Travel Health: There are no specific health risks associated with travel to Italy and you should be able to travel without special vaccinations and medications. Medical facilities in Italy are good but travel insurance is still recommended for non-EU citizens as medical attention can be expensive. EU citizens can make use of Italy's health services provided they have a European Health Insurance Card (EHIC). Although it should be possible to get most medication in Italy, travel authorities always suggest that you take any prescribed medication that you require with you, in its original packaging, and with a signed and dated letter from your doctor explaining what it is and why you need it.
Tipping: Tipping is customary in Italy and 10 to 15 percent of the bill is acceptable in restaurants (unless, as is increasingly the case, a 15 percent service charge has already been added to the bill). Hotels add a service charge of 15 to 18 percent, but it is customary to tip the service staff extra. Italians rarely tip taxi drivers, but a 5 to 10 percent tip is always appreciated.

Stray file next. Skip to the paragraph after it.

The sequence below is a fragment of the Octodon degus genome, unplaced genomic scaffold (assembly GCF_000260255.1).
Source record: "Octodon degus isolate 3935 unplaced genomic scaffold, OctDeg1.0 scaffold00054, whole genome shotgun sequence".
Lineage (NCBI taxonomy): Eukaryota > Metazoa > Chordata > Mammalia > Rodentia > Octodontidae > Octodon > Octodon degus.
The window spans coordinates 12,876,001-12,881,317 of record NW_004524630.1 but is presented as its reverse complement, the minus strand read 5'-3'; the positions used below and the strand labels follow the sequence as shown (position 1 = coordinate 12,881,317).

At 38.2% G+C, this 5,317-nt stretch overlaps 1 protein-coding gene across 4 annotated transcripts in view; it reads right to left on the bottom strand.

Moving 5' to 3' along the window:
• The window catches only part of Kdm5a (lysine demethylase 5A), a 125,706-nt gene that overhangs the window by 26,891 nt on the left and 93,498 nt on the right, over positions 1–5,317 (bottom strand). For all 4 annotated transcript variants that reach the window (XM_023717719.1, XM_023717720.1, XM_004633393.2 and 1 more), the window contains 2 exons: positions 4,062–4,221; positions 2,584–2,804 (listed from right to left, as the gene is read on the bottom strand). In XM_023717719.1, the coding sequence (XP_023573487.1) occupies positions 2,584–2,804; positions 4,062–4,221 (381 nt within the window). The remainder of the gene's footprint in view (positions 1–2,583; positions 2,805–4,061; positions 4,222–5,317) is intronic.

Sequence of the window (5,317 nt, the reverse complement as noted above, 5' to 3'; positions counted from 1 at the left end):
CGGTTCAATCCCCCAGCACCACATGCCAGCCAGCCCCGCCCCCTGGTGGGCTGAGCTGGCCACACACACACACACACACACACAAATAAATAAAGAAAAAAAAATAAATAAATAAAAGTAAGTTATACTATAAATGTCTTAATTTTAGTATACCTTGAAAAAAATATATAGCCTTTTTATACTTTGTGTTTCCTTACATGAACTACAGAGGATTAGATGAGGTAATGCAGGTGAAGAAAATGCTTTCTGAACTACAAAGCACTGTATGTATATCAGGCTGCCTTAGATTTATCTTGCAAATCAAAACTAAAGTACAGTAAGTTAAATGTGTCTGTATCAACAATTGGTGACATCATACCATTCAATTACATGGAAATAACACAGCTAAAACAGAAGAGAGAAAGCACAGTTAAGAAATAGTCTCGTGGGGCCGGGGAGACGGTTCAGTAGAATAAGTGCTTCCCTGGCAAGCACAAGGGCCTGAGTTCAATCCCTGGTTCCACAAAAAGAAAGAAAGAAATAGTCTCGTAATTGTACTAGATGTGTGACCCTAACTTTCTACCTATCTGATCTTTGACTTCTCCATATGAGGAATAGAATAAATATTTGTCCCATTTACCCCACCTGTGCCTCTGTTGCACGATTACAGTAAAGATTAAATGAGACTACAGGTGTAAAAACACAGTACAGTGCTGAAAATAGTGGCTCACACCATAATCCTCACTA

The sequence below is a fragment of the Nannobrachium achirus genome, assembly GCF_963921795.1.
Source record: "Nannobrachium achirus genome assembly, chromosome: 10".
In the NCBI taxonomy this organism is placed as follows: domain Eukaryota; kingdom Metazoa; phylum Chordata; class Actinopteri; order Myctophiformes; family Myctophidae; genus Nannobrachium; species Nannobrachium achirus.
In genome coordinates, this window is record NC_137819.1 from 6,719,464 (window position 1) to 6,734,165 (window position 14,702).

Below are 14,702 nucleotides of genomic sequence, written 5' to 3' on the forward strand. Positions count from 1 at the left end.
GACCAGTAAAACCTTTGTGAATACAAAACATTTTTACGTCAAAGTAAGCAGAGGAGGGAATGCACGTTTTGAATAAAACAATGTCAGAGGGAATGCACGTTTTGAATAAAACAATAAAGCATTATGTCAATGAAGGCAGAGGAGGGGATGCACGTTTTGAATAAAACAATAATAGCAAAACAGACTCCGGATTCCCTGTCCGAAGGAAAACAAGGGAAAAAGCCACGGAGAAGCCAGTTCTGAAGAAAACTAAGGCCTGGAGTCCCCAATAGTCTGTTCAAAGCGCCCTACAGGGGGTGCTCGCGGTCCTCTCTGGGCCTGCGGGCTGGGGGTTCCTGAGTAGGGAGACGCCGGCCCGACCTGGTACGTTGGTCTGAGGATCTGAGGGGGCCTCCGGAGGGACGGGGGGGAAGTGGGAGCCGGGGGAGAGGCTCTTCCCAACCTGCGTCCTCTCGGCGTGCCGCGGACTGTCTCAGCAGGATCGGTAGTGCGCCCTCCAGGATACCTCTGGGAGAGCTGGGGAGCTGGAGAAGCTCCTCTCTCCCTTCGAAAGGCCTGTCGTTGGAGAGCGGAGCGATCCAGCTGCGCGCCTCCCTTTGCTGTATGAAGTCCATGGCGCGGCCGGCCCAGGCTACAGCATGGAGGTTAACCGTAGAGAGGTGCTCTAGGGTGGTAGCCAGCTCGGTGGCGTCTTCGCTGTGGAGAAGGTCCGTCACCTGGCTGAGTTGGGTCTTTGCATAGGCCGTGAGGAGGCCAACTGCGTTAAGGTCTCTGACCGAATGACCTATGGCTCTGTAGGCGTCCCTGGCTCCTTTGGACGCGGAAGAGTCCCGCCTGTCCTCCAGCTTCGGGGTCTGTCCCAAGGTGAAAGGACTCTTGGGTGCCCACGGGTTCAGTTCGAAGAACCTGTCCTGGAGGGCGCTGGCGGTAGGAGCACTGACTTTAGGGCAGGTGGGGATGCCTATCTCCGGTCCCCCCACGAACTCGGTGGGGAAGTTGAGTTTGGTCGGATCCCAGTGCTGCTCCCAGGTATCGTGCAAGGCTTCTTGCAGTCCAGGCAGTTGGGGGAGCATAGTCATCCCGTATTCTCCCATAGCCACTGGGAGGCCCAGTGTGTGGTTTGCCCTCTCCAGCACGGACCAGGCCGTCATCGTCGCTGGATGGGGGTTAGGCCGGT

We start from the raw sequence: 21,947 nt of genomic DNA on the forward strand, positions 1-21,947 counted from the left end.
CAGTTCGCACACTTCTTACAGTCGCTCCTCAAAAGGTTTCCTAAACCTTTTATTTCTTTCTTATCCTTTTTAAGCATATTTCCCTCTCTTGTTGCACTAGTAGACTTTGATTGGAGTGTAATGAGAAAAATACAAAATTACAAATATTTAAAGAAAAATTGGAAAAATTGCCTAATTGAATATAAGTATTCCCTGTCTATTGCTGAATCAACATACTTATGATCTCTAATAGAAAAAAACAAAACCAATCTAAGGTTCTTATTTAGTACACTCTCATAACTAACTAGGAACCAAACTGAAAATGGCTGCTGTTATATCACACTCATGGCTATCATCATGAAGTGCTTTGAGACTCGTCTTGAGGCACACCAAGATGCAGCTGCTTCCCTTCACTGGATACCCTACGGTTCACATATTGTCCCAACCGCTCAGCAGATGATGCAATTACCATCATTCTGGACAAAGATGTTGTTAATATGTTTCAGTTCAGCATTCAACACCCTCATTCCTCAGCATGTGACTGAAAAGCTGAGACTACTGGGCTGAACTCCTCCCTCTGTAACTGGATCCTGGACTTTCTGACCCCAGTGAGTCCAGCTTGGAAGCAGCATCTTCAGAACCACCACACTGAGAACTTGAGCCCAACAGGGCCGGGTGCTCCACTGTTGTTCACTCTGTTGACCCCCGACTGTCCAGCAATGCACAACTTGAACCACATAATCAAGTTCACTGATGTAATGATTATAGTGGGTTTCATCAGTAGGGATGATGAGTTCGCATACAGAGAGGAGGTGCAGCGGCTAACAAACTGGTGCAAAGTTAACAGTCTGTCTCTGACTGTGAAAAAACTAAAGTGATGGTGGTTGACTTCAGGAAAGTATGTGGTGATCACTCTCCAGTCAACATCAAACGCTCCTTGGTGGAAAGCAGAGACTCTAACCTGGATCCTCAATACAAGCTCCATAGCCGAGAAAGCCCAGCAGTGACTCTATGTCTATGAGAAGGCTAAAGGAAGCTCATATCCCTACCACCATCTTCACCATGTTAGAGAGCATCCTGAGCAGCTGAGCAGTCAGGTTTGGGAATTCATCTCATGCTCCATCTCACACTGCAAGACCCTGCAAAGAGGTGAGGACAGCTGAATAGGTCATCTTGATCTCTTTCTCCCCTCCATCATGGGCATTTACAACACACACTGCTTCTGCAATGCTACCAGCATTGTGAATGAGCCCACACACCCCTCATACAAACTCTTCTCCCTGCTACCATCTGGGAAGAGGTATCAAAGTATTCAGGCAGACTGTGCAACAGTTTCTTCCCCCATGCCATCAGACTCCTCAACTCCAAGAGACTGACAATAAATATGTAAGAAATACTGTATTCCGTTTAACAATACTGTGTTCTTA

Safety Information: Tourists are vulnerable to pickpocketing in the bigger cities, particularly on public transport, in crowded areas and around tourist sites. It is advisable to be careful when carrying large amounts of cash and valuables. Make intelligent use of hotel safes and split valuables between people, bags and pockets to limit the damage of being pickpocketed. Be particularly careful around the main train station, Termini. Visitors should be wary of groups of children, some of whom will distract attention while the others try to steal what they can. Strikes by transport workers take place regularly throughout Italy and delays are possible. Anti-austerity strikes have also become common and travellers are advised to avoid these mass gatherings which can degenerate into violence.
Local Customs: In Italy, it is an offence to sit on steps and in courtyards near public buildings, including the main churches in Florence; eating and drinking in the vicinity should also be avoided. Shorts, vests or any other immodest clothing should not be worn inside churches.